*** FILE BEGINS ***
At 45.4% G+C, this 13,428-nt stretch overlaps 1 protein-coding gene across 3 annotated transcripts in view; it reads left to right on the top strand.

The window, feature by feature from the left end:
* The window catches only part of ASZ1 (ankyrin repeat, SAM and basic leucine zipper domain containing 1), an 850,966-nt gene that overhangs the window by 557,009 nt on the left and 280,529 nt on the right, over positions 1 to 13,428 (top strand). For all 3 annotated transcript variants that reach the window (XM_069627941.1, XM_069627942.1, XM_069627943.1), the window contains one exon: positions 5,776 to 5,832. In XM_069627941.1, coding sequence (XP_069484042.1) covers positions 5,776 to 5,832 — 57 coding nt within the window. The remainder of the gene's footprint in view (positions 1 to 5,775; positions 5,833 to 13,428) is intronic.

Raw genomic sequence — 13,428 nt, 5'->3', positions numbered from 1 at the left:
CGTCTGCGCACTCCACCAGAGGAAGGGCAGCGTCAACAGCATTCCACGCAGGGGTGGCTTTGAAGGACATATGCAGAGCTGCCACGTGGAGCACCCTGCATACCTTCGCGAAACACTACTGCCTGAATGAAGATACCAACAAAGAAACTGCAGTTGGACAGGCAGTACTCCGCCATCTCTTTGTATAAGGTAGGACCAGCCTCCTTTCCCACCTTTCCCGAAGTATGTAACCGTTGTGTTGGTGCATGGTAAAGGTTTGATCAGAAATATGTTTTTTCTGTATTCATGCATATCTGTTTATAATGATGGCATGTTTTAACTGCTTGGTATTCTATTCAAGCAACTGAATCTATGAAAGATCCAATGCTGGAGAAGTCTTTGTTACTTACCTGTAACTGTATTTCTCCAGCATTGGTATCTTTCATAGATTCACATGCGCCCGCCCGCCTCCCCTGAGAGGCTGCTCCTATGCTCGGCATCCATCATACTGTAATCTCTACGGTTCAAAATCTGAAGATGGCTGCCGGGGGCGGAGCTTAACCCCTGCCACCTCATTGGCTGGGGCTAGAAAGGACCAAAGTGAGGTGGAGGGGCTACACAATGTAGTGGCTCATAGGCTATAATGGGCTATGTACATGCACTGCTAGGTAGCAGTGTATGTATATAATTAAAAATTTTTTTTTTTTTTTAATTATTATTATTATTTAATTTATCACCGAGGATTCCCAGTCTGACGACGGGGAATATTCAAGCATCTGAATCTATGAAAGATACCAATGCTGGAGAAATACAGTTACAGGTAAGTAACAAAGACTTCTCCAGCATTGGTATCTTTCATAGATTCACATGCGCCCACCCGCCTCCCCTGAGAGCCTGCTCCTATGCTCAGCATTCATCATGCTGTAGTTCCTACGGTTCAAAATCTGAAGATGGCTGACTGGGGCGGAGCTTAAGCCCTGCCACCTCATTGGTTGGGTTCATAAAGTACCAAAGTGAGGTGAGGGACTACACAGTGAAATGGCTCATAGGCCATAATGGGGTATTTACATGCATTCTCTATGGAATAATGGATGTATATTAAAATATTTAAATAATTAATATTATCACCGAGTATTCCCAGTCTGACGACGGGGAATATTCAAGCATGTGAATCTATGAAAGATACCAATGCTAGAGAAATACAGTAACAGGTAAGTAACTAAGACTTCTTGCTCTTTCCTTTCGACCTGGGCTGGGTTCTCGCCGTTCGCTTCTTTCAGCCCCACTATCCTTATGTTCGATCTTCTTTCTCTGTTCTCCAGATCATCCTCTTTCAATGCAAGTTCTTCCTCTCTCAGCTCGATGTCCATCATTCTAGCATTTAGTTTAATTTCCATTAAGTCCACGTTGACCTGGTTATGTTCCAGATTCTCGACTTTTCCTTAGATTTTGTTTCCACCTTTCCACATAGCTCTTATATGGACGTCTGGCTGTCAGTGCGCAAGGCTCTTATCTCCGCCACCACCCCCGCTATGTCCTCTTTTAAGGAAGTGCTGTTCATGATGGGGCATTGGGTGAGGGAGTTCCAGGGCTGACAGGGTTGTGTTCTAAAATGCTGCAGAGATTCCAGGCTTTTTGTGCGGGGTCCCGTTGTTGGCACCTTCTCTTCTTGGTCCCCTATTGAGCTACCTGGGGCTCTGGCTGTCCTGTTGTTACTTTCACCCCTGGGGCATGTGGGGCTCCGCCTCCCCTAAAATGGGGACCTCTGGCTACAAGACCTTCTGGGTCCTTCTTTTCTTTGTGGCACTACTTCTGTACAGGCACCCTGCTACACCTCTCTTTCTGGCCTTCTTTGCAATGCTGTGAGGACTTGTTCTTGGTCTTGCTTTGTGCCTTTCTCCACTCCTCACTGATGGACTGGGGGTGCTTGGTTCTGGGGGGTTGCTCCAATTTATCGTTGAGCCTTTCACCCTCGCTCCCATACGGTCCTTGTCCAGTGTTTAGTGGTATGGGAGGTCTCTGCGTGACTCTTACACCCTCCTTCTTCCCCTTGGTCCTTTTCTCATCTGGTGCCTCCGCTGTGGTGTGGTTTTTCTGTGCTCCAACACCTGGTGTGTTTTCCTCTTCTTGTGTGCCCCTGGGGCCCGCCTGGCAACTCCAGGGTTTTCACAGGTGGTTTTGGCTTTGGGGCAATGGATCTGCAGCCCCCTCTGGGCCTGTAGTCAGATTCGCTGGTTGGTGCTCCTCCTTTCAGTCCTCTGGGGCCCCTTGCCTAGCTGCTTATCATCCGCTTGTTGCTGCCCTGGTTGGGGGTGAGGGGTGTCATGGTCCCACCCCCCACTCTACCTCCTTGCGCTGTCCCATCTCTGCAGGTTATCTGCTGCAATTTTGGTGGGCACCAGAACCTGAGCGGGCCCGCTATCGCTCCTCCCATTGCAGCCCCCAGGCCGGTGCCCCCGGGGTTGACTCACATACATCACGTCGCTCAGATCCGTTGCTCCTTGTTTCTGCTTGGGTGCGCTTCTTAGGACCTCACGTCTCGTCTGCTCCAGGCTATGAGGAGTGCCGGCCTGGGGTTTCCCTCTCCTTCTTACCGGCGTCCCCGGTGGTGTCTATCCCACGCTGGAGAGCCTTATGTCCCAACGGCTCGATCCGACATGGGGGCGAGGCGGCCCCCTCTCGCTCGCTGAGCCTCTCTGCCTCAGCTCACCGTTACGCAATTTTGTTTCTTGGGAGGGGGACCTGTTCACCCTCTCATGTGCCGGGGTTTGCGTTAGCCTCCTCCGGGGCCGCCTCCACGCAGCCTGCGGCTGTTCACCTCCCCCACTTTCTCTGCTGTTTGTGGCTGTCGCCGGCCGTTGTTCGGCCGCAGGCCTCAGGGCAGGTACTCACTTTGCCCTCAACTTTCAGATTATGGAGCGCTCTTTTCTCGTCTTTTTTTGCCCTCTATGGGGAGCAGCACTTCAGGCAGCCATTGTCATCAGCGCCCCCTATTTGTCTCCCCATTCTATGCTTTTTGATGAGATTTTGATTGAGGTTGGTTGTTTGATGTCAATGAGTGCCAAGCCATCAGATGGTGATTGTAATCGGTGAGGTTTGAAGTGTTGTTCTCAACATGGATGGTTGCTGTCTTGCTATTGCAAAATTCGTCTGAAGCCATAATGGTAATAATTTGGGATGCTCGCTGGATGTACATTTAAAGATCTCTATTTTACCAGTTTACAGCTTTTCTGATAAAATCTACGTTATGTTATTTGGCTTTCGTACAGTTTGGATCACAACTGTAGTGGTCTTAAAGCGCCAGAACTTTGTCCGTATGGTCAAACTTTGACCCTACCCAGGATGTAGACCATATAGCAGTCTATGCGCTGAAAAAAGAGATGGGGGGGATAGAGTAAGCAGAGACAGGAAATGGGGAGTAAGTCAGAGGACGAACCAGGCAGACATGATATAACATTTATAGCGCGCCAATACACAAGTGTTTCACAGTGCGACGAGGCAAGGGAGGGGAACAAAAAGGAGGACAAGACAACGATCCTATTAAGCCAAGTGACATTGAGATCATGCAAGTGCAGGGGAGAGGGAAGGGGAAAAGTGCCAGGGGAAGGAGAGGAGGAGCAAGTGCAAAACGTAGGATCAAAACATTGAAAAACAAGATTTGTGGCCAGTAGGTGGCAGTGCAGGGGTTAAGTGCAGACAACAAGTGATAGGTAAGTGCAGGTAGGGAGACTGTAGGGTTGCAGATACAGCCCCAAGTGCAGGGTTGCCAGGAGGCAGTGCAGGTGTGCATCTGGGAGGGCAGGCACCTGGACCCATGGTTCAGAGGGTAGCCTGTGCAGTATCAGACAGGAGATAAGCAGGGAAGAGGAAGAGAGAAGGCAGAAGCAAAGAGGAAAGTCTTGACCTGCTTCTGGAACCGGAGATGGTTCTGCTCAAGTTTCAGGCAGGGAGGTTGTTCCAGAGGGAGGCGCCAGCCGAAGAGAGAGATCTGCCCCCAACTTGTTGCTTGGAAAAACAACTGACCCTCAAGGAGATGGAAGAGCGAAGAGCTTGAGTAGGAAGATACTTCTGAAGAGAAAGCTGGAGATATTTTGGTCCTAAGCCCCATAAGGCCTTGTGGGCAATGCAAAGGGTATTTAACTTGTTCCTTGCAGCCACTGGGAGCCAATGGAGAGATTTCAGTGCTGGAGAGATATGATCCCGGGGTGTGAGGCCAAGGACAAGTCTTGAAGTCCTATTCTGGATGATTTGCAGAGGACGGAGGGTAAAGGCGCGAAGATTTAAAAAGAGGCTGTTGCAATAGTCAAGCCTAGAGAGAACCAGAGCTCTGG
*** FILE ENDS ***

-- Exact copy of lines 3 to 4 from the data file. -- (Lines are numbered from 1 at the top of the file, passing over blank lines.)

* The window catches only part of ASZ1 (ankyrin repeat, SAM and basic leucine zipper domain containing 1), an 850,966-nt gene that overhangs the window by 557,009 nt on the left and 280,529 nt on the right, over positions 1 to 13,428 (top strand). For all 3 annotated transcript variants that reach the window (XM_069627941.1, XM_069627942.1, XM_069627943.1), the window contains one exon: positions 5,776 to 5,832. In XM_069627941.1, coding sequence (XP_069484042.1) covers positions 5,776 to 5,832 — 57 coding nt within the window. The remainder of the gene's footprint in view (positions 1 to 5,775; positions 5,833 to 13,428) is intronic.

Raw genomic sequence — 13,428 nt, 5'->3', positions numbered from 1 at the left: